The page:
Although Pelkey didn’t want to talk to Gray, Bonato had Pelkey call Gray, she said under questioning by the state.
“You stay out of my face and I’ll stay out of yours,” an emotional Bonato testified her son told Gray on the telephone.
Under cross-examination, Bonato said her son called Gray a “faggot” on the telephone.
Several students testified about how nervous and upset Gray was during classes the morning of March 17.
Dale Graham, now a junior in high school, said Pelkey had been his best friend since third grade. He said he walked with Pelkey to lunch at the convenience store that day, and there was no discussion about a pending fight.
Graham said Gray approached Pelkey outside the store and asked Pelkey why he wanted to fight him. In his testimony, Graham said Pelkey told Gray to leave him alone, but that Gray continued to ask why Pelkey wanted to fight.
Pelkey then took off his jacket, threw snow at Gray and punched him, according to Graham’s testimony. Pelkey, described by the defense as a “practiced fighter,” pulled Gray’s jacket over his head and hit Gray again, according to Graham.
Two other boys testified that they tried to pull the fighters apart, but that Pelkey again went after Gray.
Sometime during the fight, the stabbing occurred.
After the incident, witnesses said, Gray threw the knife into the road and went into the store.
An oil delivery truck driver, David Laing, had stopped at the store for lunch. He said he saw a large boy hit a smaller boy twice on the head.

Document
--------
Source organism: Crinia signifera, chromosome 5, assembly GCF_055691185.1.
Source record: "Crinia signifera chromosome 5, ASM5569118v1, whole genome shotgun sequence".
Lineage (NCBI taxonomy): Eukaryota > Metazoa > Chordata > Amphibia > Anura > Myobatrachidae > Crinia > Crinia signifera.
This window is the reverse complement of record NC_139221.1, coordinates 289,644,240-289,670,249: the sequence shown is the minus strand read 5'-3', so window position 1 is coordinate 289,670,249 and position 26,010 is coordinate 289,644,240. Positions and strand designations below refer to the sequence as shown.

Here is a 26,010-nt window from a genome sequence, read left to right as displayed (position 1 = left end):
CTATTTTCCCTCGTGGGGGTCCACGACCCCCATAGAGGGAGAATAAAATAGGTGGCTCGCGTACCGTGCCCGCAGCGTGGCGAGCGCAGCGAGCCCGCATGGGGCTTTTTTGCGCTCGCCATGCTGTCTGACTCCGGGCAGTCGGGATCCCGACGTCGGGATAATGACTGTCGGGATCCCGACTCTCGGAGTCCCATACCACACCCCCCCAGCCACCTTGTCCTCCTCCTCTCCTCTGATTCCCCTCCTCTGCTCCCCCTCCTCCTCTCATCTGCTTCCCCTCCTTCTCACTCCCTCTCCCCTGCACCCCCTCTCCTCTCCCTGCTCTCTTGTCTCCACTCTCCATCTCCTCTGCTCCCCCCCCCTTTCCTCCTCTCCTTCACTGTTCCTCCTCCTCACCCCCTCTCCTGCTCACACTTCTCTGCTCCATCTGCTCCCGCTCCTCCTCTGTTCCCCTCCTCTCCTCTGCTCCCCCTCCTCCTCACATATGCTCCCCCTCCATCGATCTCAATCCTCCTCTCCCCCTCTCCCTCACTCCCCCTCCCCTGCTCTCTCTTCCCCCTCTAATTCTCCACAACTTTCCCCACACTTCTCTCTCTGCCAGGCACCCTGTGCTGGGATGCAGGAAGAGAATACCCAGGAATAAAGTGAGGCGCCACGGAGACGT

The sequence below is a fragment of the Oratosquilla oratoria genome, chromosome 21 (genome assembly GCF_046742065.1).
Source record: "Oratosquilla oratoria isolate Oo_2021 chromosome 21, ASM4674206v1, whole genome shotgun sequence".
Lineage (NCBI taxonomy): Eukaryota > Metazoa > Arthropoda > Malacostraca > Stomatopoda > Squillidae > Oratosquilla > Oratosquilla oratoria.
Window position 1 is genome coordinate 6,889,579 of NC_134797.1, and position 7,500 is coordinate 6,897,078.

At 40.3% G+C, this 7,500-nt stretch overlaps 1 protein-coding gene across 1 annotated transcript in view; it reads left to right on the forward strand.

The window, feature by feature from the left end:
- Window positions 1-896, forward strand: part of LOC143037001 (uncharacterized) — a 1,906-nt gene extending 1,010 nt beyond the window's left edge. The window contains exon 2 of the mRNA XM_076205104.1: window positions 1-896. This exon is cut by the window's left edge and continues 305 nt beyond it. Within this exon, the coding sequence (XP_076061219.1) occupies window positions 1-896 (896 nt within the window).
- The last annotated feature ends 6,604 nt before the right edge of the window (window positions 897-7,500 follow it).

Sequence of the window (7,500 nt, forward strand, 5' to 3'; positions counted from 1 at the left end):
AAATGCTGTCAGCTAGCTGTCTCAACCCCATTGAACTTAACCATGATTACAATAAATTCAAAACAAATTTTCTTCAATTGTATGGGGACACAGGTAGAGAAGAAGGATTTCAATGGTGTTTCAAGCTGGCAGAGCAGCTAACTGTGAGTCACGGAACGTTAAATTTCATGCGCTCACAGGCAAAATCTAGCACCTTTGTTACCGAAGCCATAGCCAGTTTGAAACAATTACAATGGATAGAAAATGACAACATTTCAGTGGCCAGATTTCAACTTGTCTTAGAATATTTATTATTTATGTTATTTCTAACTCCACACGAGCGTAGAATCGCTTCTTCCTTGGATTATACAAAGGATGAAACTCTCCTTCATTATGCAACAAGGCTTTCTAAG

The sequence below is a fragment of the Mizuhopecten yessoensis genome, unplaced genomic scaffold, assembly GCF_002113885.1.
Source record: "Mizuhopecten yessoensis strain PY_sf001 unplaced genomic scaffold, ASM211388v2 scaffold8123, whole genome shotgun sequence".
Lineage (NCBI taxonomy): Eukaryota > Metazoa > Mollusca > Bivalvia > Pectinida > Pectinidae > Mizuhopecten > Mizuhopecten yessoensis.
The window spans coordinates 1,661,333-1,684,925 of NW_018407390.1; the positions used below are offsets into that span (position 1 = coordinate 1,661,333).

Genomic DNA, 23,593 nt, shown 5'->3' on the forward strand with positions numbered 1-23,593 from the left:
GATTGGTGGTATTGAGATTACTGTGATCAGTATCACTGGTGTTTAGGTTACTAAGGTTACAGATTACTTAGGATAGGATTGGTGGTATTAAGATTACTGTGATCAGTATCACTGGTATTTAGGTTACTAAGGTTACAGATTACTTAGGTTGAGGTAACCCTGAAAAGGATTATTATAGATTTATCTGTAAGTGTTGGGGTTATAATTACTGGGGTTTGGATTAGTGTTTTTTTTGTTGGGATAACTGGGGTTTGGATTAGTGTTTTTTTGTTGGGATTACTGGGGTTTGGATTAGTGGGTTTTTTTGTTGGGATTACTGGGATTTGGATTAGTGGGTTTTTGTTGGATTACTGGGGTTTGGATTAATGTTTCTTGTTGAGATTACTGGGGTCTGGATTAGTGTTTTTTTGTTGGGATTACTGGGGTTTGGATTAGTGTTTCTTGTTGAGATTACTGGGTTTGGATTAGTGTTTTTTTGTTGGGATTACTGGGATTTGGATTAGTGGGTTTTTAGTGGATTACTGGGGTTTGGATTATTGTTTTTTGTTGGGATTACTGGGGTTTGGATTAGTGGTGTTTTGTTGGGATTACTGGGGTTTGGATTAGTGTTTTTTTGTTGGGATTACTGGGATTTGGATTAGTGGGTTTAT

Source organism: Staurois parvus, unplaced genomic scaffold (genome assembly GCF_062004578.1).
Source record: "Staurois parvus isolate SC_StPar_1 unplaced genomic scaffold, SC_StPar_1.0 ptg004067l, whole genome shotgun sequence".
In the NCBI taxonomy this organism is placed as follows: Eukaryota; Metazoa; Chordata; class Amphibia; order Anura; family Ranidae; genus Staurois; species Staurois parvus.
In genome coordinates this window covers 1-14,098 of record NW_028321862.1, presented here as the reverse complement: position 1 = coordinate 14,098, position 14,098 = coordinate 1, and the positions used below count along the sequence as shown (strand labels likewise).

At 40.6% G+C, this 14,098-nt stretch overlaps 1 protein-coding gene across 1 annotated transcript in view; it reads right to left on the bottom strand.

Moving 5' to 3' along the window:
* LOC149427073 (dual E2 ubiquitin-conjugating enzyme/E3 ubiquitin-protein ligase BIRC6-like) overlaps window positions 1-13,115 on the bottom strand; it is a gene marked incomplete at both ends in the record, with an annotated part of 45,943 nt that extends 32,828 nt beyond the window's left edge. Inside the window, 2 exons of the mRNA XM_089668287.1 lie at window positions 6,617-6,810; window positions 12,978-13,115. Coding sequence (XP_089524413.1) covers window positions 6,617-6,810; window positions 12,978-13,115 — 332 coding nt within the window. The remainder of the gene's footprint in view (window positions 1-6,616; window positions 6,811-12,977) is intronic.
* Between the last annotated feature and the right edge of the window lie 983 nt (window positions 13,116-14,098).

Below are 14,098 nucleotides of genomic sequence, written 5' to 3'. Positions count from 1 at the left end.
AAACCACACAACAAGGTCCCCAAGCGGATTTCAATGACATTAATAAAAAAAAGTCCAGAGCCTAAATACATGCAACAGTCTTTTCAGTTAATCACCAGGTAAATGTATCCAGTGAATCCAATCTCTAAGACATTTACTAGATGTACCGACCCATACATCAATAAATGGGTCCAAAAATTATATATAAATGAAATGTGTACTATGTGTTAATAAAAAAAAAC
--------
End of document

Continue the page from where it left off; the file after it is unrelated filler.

Pulling his own vest over his head, Laing described how Pelkey pulled Gray’s coat over Gray’s head as the smaller youth was crouched on the ground.
“The poor kid couldn’t see,” Laing said. “He was blind.”
The witness also described how two other boys tried to pulled the fighters apart, but that Pelkey charged Gray again.
“He [Pelkey] didn’t want to give up,” Laing said.
Another friend of Pelkey’s, Danny Stewart, said he helped Pelkey across the road. As the two walked, Stewart testified that Pelkey said, “It hurts. It hurts. I’m dizzy.”
At that point, Pelkey’s mother left the courtroom sobbing.
Eric Waddell, the school’s athletic director, was the first to administer first aid to Pelkey, who had collapsed in the school’s driveway.
“He asked me if he’d been stabbed in the heart,” Waddell testified. “He asked me if he was going to die.”
Throughout the testimony, Marchese asked each teen-ager how many times Pelkey hit Gray, in an apparent attempt show whether Pelkey used deadly force. While some witness said there were only two punches, others said there were as many as five.
Most witnesses said Pelkey threw the first punch.
During the proceedings, the victim’s family sat on one side of the 46-seat courtroom. When David Pelkey Sr., the victim’s father, came into the courtroom, he told court officers he didn’t want to sit near media representatives on the opposite side.
The victim’s family and friends wore black and red ribbons with an angel clasp in honor of homicide victims. Some wore pins with the victim’s picture.
Gray, who was a juvenile when the incident occurred, remains in the custody of his parents.
The trial is scheduled to resume today with Marchese expected to finish her presentation by noon.